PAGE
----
Oakland Athletics' general manager Billy Beane rocked Major League Baseball by applying a sabermetrics-based analytical technique that identified success factors that other teams failed to appreciate. It wasn't that competitors didn't use analytical techniques or lacked the relevant data; it was that they started from inadequate assumptions and asked the wrong questions. Insurers have a similar opportunity today to leap ahead of competitors by applying prescriptive analytics, a technique that optimizes pricing through sophisticated analysis of customer demand. But like Beane, champions of prescriptive analytics must overcome internal cultural resistance.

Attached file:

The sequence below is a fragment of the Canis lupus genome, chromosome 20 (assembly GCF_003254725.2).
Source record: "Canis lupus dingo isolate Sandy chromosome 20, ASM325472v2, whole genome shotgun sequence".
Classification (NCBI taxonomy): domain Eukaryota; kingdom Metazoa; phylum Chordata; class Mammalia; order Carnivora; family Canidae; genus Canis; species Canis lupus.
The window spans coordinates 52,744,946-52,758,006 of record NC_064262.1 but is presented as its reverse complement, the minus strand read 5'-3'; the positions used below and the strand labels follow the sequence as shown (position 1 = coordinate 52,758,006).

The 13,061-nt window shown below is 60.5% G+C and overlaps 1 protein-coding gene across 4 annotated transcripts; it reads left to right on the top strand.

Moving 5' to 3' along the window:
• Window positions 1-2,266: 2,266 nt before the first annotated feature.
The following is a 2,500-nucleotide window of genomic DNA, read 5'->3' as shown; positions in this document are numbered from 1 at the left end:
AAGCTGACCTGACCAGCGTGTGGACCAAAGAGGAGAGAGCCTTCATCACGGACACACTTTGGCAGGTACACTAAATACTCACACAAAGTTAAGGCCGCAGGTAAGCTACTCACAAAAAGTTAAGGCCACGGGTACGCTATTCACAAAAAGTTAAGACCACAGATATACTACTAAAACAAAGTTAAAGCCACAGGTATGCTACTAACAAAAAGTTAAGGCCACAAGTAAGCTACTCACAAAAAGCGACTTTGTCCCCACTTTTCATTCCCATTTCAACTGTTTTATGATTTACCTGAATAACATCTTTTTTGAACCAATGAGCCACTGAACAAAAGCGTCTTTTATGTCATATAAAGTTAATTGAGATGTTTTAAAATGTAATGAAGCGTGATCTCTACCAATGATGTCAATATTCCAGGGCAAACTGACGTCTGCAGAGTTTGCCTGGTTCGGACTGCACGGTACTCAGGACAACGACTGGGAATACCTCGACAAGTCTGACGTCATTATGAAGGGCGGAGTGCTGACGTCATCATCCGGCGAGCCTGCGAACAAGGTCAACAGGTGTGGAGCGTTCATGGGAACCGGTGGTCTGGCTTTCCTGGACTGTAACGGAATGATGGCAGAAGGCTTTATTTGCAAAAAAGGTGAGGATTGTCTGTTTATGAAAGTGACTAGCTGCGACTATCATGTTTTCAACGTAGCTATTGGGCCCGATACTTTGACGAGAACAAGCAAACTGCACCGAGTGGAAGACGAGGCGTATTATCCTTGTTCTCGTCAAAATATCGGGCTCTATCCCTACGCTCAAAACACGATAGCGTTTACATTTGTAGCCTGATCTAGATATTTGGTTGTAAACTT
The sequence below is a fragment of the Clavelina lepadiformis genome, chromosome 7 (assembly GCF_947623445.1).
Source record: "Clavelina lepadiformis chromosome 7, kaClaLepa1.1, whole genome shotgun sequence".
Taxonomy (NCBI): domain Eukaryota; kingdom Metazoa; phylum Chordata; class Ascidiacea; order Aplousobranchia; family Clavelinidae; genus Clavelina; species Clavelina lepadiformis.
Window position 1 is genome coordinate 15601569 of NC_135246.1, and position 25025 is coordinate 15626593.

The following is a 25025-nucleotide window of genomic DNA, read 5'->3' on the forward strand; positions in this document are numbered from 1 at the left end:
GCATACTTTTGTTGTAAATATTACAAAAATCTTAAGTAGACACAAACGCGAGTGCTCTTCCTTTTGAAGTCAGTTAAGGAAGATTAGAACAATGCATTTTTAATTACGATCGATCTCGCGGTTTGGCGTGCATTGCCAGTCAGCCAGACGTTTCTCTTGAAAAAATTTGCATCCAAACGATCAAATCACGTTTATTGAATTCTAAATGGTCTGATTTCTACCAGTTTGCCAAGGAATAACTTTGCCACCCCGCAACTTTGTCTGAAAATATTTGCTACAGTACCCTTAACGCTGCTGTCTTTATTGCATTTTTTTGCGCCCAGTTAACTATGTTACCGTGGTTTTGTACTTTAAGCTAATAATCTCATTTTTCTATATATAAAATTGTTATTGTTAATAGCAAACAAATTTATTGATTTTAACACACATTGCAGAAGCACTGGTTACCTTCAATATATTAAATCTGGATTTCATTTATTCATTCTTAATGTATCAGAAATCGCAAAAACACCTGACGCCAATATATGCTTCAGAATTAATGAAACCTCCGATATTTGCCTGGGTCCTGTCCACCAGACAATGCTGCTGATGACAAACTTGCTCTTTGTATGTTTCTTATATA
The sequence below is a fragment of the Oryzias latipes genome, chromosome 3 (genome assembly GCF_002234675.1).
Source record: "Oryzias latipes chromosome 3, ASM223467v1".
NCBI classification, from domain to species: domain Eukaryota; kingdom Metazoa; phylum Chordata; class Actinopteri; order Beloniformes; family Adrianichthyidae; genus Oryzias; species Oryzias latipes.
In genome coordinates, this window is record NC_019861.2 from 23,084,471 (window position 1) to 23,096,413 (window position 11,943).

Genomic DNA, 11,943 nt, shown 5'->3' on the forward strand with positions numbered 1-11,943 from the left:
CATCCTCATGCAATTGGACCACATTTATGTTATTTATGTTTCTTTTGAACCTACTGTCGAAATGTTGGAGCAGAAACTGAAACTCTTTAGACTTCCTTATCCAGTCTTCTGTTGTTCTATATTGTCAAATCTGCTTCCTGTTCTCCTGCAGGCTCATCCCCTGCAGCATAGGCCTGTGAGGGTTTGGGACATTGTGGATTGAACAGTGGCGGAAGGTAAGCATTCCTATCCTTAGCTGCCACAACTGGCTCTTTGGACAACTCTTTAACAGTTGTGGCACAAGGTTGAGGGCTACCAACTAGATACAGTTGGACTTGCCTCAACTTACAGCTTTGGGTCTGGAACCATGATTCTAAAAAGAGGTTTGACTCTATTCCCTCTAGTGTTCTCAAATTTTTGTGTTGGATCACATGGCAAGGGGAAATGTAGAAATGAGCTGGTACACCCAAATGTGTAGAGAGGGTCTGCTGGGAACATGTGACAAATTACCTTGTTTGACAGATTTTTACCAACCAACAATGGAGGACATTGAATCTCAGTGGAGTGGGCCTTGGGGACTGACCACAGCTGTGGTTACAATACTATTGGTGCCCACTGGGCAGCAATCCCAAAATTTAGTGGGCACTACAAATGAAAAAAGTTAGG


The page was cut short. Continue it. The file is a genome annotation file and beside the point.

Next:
In the 2011 film "Moneyball," Beane has a fateful encounter with Peter Brand, a Yale economics graduate student. The Brand character insists that scouts and coaches are applying the wrong criteria of success, focusing on prospects with signs of potential greatness. His insight was that cumulative team criteria such as the aggregated propensity for getting on base - known as the on-base percentage (OBP) - were more important than traditional gauges of excellence in individual players. The conventional thinking of team managers was to think in terms of buying players, Brand notes. "Your goal shouldn't be to buy players, your goal should be to buy wins," he counsels Beane. "And in order to buy wins, you need to buy runs."
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